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‘Blackberry winter’ moves on, taking any chance of frost with it


“Blackberry winter” was expected to end in eastern Kentucky around the middle of this week as high temperatures were forecast to move back into the Eighties. Tuesday night’s expected low of 45 degrees is common during the period known as blackberry winter, which is one of the names given to a cold spell that often accompanies the spring blooming of wild blackberries, which can be found in most areas of Letcher County.

“Blackberry winter” was expected to end in eastern Kentucky around the middle of this week as high temperatures were forecast to move back into the Eighties. Tuesday night’s expected low of 45 degrees is common during the period known as blackberry winter, which is one of the names given to a cold spell that often accompanies the spring blooming of wild blackberries, which can be found in most areas of Letcher County.

Points East

In the spirit of the late Yogi Berra who, legend has it, coined such bits of wisdom as, “It ain’t over till it’s over,” and “ It ain’t over till the fat lady sings,” I will admit that there’s still a chance that we’ll get another frost before next October. On the other hand, I’d be willing to bet that it’s more likely to happen in September than at any time during the remainder of this spring.

Even though, at this writing, we still have the last three days of blackberry winter to go, I am firmly convinced that it will be over by the time this column hits your newspaper. To the best of my knowledge, there are no fat ladies on Charlie Brown Road. In fact, there are no ladies here, of any size or shape, who are apt to burst out singing.

All of which leads me to a profound sense of optimism that we may see apples, pears and even peaches on the fruit trees in our backyard for the first time since 2012. We have not seen a ripe fruit on the half dozen trees scattered about in the last six years.

During three of those years, we had hard freezes in May that left many gallons of thumb-sized or even larger baby fruits lying all over the backyard. The other three dormant years saw killing April frosts turn many thousands of pink and/or white fruit blossoms into messes that looked like the trees had been doused with road tar.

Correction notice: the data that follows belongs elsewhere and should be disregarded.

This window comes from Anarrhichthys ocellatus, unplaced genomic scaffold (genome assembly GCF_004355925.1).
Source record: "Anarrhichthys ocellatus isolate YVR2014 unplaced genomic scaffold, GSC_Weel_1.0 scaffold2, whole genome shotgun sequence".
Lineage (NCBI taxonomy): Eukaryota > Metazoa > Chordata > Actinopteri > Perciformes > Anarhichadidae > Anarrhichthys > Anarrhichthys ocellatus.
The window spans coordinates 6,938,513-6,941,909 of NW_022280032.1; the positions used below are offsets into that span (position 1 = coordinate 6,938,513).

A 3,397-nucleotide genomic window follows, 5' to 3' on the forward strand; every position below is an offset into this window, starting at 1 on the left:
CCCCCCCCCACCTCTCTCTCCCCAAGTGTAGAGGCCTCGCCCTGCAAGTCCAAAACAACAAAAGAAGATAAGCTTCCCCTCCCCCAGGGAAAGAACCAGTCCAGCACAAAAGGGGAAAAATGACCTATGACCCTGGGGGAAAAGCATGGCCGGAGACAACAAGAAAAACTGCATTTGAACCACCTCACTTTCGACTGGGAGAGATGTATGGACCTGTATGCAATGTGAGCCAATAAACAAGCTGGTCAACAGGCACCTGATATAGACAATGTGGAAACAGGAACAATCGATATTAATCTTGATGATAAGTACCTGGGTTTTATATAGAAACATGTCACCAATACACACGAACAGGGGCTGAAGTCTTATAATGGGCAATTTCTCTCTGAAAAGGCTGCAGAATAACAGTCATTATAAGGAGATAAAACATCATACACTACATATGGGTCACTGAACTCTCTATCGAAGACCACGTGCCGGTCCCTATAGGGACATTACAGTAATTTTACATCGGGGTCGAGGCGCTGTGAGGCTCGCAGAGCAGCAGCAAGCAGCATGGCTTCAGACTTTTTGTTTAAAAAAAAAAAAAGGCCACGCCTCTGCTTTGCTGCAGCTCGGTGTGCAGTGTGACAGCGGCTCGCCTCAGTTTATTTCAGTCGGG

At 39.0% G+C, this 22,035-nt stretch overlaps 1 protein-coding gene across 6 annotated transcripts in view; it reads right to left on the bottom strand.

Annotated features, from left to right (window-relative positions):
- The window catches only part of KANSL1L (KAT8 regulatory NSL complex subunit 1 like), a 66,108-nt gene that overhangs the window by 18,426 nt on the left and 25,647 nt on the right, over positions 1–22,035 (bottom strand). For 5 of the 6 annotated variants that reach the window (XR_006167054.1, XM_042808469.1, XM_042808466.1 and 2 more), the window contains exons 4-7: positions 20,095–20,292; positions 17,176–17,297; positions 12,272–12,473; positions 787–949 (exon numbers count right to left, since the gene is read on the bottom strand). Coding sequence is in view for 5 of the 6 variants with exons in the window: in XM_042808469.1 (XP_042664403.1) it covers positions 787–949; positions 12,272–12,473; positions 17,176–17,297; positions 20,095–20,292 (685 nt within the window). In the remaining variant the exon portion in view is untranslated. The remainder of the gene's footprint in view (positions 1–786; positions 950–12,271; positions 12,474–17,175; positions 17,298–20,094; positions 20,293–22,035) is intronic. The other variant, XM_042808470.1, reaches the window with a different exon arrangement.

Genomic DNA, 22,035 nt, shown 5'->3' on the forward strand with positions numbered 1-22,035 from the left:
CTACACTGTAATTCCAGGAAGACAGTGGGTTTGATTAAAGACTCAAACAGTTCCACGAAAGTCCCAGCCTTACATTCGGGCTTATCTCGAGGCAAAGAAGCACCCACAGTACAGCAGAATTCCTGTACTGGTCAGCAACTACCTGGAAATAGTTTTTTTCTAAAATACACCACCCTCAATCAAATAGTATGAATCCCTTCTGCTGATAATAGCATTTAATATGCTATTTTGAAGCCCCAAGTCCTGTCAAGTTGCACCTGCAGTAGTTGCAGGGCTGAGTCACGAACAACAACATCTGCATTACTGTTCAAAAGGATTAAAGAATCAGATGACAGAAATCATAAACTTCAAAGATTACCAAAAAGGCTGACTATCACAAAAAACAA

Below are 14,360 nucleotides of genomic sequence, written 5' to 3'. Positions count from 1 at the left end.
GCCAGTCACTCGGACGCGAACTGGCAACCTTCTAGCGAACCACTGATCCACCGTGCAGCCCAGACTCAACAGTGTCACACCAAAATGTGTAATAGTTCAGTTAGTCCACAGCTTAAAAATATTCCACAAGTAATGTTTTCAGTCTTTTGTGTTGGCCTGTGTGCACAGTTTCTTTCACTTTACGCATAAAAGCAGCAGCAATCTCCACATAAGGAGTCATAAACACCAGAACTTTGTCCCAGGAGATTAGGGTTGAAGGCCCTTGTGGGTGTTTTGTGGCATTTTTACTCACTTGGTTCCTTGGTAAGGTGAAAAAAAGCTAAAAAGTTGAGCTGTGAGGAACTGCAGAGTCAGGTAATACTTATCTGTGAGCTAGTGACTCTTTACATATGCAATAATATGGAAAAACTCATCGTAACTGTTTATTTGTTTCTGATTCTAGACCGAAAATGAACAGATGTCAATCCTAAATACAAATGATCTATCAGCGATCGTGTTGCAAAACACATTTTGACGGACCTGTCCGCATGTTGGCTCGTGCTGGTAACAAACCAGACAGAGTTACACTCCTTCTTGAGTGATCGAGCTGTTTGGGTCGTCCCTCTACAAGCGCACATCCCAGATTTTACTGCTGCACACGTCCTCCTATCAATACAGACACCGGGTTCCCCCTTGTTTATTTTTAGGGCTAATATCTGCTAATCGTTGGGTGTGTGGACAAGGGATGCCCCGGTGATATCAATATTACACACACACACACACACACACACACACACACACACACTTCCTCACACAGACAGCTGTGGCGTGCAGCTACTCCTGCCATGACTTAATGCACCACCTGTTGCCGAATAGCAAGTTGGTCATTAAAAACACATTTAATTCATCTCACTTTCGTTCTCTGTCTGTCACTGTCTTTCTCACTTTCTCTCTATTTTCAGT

In fact, a couple of late April frosts this year have caused enough damage on Charlie Brown Road that the potential fruit crop will not be anything to write home about. I have simply strolled around the premises enough to notice that, when I look hard enough, I can find a few baby fruits that have a shot at reaching maturity. There may be any number of pitfalls, such as blight, insects, high winds, dry weather, etc., that could yet do them in, but I seriously doubt that another late freeze is in the forecast for my fruit trees.

In the meantime, speaking of first things in a long time, I’m having trouble recalling the last time I didn’t have to replant that first row of frostbitten beans. I have a row of little Ettes, about 40 feet long, that are nearly ready to hoe for the first time and will be, when Andy gets here, before the week is out. Over the last several years I’ve come to assume that frost will kill my first bean planting, no matter how long I wait to get seeds into the ground.

We may have to replant these before it’s all said and done, but I don’t think it will have anything to do with frost. We have already had to replant peas because rabbits ate them off about as fast as they sprouted.

Rabbits love the taste of recently-sprouted garden beans better than anything I’ve ever grown in a garden.

Ordinarily I can get them to grow for a week or 10 days and the rabbits lose interest. However, getting them through that first little growth spurt is usually solved with a light dusting of powdered insecticide, the cheaper the better. Rabbits won’t touch the stuff unless it washes off and it has rained every single day since the beans came up. Hopefully we will come up with some sort of solution that doesn’t involve firearms by the time you read this. I have located half a dozen shotgun shells, just in case.

Now you’d think that rabbits would love lettuce, or, at least, I’da thought so. But we have a 30-foot row of the prettiest black seeded Simpson I’ve seen in a decade and there’s no sign that the rabbits have even touched it.

The lettuce resulted from a whim. Andy suggested some lettuce might taste good to go with a pound of onion sets he had just planted. I found some seeds labeled March, 2014. I sowed it much thicker than it should have been sowed, in a row at least five times longer than we needed. Now it looks as if every seed came up twice. Maybe rabbits don’t like lettuce from old seeds.

If you happen to be on Charlie Brown Road, stop

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